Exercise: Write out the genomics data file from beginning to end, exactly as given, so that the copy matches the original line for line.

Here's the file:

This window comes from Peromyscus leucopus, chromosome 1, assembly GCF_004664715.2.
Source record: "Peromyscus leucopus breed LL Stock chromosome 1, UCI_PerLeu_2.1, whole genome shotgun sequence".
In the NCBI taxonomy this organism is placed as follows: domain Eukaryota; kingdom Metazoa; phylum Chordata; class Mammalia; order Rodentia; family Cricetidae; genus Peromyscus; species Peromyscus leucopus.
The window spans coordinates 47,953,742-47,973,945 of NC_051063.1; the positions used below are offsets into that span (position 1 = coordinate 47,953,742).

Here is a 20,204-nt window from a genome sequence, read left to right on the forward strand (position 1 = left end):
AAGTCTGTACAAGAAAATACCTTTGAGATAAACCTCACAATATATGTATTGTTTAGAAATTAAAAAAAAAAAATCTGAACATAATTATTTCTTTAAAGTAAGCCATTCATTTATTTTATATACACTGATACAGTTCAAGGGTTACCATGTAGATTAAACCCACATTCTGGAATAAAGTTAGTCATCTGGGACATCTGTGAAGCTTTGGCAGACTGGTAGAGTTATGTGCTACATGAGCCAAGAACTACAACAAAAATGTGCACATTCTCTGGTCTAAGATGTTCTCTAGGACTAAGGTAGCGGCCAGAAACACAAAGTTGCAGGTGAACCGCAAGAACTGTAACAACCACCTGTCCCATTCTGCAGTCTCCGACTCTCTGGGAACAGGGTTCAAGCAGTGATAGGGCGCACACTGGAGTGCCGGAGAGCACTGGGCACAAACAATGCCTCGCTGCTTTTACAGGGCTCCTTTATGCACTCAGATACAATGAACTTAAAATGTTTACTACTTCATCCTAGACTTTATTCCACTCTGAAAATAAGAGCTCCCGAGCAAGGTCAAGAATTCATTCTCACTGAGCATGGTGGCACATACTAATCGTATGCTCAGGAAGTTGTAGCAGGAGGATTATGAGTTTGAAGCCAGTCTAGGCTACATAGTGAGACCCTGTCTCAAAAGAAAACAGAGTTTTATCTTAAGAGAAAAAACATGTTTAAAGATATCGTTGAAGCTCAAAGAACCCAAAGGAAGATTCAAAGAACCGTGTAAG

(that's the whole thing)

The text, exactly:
This window comes from Peromyscus leucopus, chromosome 1, assembly GCF_004664715.2.
Source record: "Peromyscus leucopus breed LL Stock chromosome 1, UCI_PerLeu_2.1, whole genome shotgun sequence".
In the NCBI taxonomy this organism is placed as follows: domain Eukaryota; kingdom Metazoa; phylum Chordata; class Mammalia; order Rodentia; family Cricetidae; genus Peromyscus; species Peromyscus leucopus.
The window spans coordinates 47,953,742-47,973,945 of NC_051063.1; the positions used below are offsets into that span (position 1 = coordinate 47,953,742).

Here is a 20,204-nt window from a genome sequence, read left to right on the forward strand (position 1 = left end):
AAGTCTGTACAAGAAAATACCTTTGAGATAAACCTCACAATATATGTATTGTTTAGAAATTAAAAAAAAAAAATCTGAACATAATTATTTCTTTAAAGTAAGCCATTCATTTATTTTATATACACTGATACAGTTCAAGGGTTACCATGTAGATTAAACCCACATTCTGGAATAAAGTTAGTCATCTGGGACATCTGTGAAGCTTTGGCAGACTGGTAGAGTTATGTGCTACATGAGCCAAGAACTACAACAAAAATGTGCACATTCTCTGGTCTAAGATGTTCTCTAGGACTAAGGTAGCGGCCAGAAACACAAAGTTGCAGGTGAACCGCAAGAACTGTAACAACCACCTGTCCCATTCTGCAGTCTCCGACTCTCTGGGAACAGGGTTCAAGCAGTGATAGGGCGCACACTGGAGTGCCGGAGAGCACTGGGCACAAACAATGCCTCGCTGCTTTTACAGGGCTCCTTTATGCACTCAGATACAATGAACTTAAAATGTTTACTACTTCATCCTAGACTTTATTCCACTCTGAAAATAAGAGCTCCCGAGCAAGGTCAAGAATTCATTCTCACTGAGCATGGTGGCACATACTAATCGTATGCTCAGGAAGTTGTAGCAGGAGGATTATGAGTTTGAAGCCAGTCTAGGCTACATAGTGAGACCCTGTCTCAAAAGAAAACAGAGTTTTATCTTAAGAGAAAAAACATGTTTAAAGATATCGTTGAAGCTCAAAGAACCCAAAGGAAGATTCAAAGAACCGTGTAAG